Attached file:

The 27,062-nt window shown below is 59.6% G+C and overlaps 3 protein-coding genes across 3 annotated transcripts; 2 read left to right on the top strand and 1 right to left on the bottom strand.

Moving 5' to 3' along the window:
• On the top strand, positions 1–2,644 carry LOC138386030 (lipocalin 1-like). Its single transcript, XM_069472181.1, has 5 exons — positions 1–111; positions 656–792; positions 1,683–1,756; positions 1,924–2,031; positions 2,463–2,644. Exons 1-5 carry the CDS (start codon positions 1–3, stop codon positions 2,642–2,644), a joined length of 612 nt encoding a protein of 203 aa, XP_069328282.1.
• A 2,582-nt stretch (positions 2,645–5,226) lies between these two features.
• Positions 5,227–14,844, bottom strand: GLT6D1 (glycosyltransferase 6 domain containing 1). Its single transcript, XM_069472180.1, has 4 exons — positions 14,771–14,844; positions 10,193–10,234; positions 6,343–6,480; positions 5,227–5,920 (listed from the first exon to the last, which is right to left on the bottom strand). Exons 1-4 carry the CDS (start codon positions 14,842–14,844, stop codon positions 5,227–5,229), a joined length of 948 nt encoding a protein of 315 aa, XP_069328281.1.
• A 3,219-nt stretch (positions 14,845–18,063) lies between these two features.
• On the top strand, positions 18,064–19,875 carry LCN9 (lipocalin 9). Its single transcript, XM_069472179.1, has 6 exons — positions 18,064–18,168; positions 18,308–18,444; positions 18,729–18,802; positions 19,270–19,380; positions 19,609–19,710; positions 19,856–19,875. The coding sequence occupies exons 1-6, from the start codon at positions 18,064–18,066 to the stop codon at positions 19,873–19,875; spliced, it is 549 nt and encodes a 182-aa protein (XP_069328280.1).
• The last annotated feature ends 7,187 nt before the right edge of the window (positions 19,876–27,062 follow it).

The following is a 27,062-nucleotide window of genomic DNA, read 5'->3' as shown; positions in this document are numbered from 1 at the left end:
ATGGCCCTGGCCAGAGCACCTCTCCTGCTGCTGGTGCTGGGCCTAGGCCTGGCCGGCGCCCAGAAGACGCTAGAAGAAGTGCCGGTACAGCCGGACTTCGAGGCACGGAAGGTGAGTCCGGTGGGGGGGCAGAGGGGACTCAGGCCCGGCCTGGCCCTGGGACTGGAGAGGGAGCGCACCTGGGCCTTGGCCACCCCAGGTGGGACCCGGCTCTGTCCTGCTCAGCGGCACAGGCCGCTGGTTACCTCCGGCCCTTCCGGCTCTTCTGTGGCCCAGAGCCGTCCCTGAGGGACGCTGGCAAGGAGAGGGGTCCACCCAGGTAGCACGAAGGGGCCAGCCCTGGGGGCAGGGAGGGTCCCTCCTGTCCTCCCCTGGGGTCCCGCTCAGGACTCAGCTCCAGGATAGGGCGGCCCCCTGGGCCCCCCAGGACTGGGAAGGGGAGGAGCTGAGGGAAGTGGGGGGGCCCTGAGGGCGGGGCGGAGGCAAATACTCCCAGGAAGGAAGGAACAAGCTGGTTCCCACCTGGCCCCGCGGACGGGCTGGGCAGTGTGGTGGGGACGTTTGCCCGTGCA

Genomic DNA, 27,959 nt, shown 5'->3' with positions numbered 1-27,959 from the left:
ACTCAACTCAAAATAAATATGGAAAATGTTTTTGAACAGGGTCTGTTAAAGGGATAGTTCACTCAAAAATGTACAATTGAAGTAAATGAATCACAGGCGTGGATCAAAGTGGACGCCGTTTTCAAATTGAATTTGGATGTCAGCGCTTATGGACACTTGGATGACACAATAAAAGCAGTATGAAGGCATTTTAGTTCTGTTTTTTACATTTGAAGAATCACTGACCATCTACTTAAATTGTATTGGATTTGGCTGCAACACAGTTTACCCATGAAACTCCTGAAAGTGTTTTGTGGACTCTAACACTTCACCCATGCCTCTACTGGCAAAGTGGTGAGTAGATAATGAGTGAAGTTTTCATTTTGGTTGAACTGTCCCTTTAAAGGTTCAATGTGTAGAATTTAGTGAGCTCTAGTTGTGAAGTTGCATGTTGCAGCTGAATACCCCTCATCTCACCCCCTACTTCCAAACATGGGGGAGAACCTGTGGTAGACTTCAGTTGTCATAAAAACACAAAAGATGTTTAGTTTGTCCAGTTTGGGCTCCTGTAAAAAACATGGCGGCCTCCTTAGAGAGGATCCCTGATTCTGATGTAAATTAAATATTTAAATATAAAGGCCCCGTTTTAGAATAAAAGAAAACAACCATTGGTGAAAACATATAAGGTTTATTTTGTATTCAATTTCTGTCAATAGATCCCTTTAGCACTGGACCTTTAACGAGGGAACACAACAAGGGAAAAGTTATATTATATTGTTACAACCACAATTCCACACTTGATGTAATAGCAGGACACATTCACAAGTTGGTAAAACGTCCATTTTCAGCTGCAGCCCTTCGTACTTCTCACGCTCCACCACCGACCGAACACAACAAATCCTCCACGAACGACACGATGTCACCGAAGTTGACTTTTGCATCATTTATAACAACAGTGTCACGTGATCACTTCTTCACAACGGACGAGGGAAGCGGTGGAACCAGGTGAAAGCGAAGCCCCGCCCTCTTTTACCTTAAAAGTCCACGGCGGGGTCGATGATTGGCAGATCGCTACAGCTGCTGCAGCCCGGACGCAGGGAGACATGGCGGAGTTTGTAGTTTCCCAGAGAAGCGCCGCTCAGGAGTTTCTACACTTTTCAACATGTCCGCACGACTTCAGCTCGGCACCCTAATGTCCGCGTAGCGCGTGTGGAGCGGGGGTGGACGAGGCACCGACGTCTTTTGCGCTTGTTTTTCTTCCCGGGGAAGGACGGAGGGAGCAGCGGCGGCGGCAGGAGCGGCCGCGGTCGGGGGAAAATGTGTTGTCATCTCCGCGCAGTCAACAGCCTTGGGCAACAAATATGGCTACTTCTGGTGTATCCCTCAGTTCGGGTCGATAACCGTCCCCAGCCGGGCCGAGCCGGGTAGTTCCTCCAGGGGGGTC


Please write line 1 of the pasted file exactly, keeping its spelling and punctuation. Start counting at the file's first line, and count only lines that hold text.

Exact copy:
The 27,062-nt window shown below is 59.6% G+C and overlaps 3 protein-coding genes across 3 annotated transcripts; 2 read left to right on the top strand and 1 right to left on the bottom strand.